originally posted by: chiefsmom
A bit misleading title, not from you.
Basically, they have a general area, of where it might have originated.
Still cool, that they have narrowed it down.
I'm in general agreement the title is misleading.
However, it is not determining the general region of the sky of the signal's origin that is new as you suggest, that has remained unchanged.
What has changed is the 2013 European Space Agency launch of the Gaia space observatory, which created an improved star map of the sky, including the
two regions where the signal may have originated, outlined in red in the following illustration:
An approximation to determine the source of the WOW! Signal
So according to the paper on which the OP article is based, that image shows thousands of stars in each of the potential source regions, so I'm not
sure why they aren't all potential sources.
Apparently the partially implied and partially stated assumptions to narrow it down to one star out of those thousands goes something like this:
The author is assuming that the signal was sent by aliens, perhaps something like us, on a planet something like ours, around a star like ours. If you
make all those assumptions, there is only one star like ours known so far in those two regions, and he's saying that's the possible candidate for a
source. But there are many problems with those assumptions.
First, though the frequency is banned by earth-bound transmitters, that doesn't rule out some military or rogue transmission originating from Earth
and reflecting back, either from a classified project which chose to ignore the frequency ban or possibly even from some country which never agreed to
the frequency ban.
Second, while natural sources seem unlikely, it's hard to say there is no possibility of a natural source. Some other astronomical phenomena which
were suspected of having alien intelligence as sources at first were later found to be the result of previously unknown natural phenomena.
Third, I don't think the assumptions leading to the idea that the candidate star must be like ours are supportable. We have already speculated that
liquid water is what is really desirable for intelligent life, but this can occur not only with our type of star, but also with planets orbiting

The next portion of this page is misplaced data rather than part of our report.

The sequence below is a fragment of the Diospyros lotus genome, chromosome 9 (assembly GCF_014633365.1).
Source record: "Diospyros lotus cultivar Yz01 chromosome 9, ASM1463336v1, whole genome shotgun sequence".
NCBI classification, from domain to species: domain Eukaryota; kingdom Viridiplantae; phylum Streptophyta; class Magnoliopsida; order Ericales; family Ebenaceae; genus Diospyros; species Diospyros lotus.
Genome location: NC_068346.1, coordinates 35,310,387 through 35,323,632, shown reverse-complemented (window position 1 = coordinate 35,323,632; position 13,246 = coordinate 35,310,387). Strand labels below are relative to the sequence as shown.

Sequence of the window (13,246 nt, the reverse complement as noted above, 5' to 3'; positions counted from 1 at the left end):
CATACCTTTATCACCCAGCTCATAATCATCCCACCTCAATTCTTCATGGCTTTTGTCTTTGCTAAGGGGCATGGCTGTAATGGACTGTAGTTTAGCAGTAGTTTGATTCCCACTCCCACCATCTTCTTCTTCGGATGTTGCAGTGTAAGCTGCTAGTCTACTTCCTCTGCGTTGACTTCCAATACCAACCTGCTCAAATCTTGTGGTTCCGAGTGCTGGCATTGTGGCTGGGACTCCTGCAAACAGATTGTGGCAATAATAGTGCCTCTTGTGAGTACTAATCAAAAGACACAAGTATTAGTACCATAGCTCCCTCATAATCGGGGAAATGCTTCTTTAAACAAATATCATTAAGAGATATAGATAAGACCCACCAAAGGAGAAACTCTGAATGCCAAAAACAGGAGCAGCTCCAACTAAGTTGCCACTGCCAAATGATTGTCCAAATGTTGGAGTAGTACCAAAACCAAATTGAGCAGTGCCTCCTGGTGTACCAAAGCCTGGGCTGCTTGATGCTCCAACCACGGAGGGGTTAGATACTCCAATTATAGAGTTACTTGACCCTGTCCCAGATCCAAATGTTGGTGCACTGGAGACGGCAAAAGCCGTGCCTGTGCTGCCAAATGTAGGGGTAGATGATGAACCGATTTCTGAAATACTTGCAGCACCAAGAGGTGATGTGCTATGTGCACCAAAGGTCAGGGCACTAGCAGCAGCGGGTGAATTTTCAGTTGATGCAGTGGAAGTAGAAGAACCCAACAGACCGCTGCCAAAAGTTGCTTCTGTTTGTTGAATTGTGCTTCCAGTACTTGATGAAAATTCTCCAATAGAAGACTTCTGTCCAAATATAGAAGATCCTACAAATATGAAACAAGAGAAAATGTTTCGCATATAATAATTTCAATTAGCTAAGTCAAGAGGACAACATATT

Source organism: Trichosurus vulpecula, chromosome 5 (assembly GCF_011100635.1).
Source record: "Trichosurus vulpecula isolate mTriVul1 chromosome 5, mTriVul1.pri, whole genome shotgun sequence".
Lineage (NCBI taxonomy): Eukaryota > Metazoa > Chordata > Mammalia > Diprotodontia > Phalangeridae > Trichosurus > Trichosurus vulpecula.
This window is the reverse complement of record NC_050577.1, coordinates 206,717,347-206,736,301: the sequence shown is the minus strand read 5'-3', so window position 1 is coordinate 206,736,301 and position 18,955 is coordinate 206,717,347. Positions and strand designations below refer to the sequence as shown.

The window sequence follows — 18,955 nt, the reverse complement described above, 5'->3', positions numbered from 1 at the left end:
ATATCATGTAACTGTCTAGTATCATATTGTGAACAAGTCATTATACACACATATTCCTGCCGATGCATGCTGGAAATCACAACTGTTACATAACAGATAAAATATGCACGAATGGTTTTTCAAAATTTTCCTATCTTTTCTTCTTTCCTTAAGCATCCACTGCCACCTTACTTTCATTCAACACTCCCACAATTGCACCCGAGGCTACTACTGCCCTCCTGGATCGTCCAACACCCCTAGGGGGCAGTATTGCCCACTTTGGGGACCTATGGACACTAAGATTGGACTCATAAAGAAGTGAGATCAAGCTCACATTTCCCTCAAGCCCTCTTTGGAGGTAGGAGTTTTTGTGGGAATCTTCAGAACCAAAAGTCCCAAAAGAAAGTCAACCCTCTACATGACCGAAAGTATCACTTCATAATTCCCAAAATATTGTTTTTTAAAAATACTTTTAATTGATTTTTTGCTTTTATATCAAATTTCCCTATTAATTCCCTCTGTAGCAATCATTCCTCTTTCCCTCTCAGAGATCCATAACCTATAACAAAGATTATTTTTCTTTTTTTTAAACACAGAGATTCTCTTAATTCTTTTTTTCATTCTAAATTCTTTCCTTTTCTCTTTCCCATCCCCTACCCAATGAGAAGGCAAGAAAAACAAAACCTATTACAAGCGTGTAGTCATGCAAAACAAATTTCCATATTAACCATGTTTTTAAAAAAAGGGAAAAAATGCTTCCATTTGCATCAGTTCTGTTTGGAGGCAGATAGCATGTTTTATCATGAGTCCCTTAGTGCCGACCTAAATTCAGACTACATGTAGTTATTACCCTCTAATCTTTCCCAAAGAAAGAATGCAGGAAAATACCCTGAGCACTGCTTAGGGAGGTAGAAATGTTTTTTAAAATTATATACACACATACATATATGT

hotter stars at greater distances, or planets orbiting cooler stars at closer distances, which could also have liquid water. So this alone would open
up the possibilities to probably at least several dozen stars in those two regions, from the new star map. To the author's credit, he does mention
several dozen other stars in his paper also, which aren't quite like our sun but maybe could still be possible candidates.
Fourth, while the new star map is a big improvement, it's still not complete, meaning we know the detection limits of the space observatory and there
are very likely still more candidate stars than the thousands in the new map, which are not in the new map because they didn't meet the observatory's
threshold for detection. So, the source could be from a star which exists, but is still not in the new star map.
So I'd say it's premature to pop the cork on the champagne bottle and say it's anywhere near "solved", it's not even close. This after the 2017 media
claims that the source was thought to be a comet (which is now discounted as an explanation by most astronomers):
Wow! signal explained after 40 years?
The internet is buzzing today over new evidence from Antonio Paris – an adjunct professor of astronomy at St. Petersburg College, Florida and
ex-analyst of the U.S. Department of Defense – suggesting that the famous 1977 Wow! signal was most likely generated by a comet.